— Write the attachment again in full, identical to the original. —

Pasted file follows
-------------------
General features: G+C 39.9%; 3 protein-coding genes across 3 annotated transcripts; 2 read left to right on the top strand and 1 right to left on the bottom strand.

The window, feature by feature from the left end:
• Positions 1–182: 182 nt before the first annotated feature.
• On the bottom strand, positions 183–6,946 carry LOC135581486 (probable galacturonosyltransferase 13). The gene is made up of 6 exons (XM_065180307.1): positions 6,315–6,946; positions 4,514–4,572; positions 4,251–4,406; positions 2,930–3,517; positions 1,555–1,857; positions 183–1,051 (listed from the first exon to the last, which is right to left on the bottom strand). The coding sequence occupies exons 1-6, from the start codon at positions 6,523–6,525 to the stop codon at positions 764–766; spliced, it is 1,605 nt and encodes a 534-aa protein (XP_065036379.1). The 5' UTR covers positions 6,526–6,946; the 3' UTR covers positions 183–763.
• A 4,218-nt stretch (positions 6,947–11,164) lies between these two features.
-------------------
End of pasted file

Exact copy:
General features: G+C 39.9%; 3 protein-coding genes across 3 annotated transcripts; 2 read left to right on the top strand and 1 right to left on the bottom strand.

The window, feature by feature from the left end:
• Positions 1–182: 182 nt before the first annotated feature.
• On the bottom strand, positions 183–6,946 carry LOC135581486 (probable galacturonosyltransferase 13). The gene is made up of 6 exons (XM_065180307.1): positions 6,315–6,946; positions 4,514–4,572; positions 4,251–4,406; positions 2,930–3,517; positions 1,555–1,857; positions 183–1,051 (listed from the first exon to the last, which is right to left on the bottom strand). The coding sequence occupies exons 1-6, from the start codon at positions 6,523–6,525 to the stop codon at positions 764–766; spliced, it is 1,605 nt and encodes a 534-aa protein (XP_065036379.1). The 5' UTR covers positions 6,526–6,946; the 3' UTR covers positions 183–763.
• A 4,218-nt stretch (positions 6,947–11,164) lies between these two features.